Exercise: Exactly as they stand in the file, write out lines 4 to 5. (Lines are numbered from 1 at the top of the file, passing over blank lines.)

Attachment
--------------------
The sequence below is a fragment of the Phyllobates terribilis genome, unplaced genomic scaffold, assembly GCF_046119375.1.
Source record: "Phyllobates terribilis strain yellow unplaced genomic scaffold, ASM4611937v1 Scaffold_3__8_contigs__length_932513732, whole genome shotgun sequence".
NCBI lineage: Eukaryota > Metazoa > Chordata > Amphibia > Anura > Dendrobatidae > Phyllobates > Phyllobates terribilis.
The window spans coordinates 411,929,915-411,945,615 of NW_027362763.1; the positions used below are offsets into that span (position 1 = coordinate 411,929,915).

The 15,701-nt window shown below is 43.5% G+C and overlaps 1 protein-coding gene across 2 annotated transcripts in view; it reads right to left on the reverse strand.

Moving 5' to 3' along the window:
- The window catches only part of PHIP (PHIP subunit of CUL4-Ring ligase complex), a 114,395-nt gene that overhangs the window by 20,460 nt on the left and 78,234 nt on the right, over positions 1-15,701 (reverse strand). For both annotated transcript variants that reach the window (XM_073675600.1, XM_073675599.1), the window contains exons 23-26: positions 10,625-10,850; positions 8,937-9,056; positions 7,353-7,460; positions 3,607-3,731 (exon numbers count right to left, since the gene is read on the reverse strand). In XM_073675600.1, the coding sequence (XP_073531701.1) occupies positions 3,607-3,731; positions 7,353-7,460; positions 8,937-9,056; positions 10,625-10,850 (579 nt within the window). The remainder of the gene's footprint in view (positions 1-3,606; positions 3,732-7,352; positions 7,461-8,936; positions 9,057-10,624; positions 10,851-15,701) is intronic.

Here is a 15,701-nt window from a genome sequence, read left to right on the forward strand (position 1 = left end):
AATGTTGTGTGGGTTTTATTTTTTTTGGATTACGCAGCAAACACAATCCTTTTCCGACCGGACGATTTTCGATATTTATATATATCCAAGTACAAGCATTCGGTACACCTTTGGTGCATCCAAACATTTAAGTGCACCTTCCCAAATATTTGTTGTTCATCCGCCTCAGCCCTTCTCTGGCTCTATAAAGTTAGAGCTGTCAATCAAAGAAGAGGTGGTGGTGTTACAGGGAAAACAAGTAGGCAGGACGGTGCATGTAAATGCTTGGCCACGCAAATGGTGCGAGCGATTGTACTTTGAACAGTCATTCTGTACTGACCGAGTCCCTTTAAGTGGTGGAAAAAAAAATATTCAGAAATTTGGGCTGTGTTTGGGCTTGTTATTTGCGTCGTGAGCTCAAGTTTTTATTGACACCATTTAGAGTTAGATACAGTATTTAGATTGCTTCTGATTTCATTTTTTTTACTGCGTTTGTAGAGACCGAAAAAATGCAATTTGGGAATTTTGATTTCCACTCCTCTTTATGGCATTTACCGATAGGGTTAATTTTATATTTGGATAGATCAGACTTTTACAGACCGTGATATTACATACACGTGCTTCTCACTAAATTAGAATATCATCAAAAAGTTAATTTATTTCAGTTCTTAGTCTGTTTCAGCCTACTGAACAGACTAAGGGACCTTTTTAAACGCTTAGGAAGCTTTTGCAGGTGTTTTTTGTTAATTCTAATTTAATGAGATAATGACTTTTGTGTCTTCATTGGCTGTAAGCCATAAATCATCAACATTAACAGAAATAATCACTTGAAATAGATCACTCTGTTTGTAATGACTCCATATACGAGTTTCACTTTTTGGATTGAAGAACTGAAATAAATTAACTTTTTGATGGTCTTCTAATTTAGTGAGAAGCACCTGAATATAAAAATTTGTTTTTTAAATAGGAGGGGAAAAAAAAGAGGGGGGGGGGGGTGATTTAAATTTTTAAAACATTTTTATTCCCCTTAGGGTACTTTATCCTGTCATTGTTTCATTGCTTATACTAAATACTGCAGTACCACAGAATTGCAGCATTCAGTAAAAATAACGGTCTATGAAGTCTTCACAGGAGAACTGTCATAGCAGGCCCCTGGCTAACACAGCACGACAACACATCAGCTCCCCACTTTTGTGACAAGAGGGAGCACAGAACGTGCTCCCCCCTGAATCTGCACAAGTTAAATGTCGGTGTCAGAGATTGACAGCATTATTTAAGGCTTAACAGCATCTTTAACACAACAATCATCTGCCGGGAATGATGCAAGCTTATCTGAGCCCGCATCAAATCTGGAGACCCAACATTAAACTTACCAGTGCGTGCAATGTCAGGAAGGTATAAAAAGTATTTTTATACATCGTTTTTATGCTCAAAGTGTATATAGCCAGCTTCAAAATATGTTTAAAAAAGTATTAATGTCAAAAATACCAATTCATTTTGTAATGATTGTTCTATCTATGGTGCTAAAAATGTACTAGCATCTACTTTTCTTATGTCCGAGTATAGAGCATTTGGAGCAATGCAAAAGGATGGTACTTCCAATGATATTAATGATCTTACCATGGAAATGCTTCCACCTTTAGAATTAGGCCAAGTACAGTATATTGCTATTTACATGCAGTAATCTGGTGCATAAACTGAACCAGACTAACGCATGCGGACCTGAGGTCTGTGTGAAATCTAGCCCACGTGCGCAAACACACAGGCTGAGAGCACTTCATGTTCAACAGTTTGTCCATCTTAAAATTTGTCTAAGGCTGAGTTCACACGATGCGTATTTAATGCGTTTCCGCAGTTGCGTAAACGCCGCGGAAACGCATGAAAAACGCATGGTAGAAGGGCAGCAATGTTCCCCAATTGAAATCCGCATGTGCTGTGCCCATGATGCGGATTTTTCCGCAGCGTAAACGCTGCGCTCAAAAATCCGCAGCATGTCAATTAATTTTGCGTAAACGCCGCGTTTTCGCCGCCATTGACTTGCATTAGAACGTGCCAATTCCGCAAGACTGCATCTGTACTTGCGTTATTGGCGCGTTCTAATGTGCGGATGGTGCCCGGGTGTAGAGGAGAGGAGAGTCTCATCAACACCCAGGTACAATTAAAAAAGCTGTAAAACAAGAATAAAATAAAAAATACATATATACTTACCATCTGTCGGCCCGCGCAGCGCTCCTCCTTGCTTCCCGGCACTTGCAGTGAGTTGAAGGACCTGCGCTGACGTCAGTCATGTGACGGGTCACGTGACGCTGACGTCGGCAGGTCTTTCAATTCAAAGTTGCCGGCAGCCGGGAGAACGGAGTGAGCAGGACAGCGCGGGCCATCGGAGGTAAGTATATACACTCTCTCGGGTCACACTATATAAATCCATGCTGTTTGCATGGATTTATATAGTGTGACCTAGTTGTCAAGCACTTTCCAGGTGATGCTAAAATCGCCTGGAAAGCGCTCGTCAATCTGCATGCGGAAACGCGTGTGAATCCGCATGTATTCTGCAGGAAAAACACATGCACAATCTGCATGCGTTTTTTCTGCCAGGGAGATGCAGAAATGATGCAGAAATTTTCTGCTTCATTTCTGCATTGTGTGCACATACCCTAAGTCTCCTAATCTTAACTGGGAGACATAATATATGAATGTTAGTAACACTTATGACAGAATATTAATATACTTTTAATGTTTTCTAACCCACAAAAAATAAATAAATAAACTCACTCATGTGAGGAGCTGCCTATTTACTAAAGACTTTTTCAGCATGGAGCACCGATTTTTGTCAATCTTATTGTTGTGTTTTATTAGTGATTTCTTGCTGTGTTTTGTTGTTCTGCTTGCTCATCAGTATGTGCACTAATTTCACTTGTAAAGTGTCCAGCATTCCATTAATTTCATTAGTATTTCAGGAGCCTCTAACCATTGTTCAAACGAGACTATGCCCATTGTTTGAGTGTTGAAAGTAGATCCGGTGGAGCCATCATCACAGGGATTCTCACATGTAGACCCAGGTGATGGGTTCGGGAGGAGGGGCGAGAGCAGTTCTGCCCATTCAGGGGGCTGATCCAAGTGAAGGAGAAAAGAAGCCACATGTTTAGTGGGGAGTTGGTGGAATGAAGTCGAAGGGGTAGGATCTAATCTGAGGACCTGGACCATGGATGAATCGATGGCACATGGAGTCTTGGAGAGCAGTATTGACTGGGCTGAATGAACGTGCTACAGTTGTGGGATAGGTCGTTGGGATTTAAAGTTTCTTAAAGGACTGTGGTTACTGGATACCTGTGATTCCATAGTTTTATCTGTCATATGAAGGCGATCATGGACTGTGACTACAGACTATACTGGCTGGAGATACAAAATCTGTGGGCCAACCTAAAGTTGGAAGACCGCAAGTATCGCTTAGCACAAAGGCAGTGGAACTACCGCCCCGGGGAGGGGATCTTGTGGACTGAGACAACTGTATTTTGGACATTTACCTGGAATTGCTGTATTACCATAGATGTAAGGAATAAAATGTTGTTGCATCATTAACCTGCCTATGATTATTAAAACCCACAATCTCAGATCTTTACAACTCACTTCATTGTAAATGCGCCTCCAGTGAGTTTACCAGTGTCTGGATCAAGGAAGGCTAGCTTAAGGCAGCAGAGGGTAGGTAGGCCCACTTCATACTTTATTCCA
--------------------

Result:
The window spans coordinates 411,929,915-411,945,615 of NW_027362763.1; the positions used below are offsets into that span (position 1 = coordinate 411,929,915).

The 15,701-nt window shown below is 43.5% G+C and overlaps 1 protein-coding gene across 2 annotated transcripts in view; it reads right to left on the reverse strand.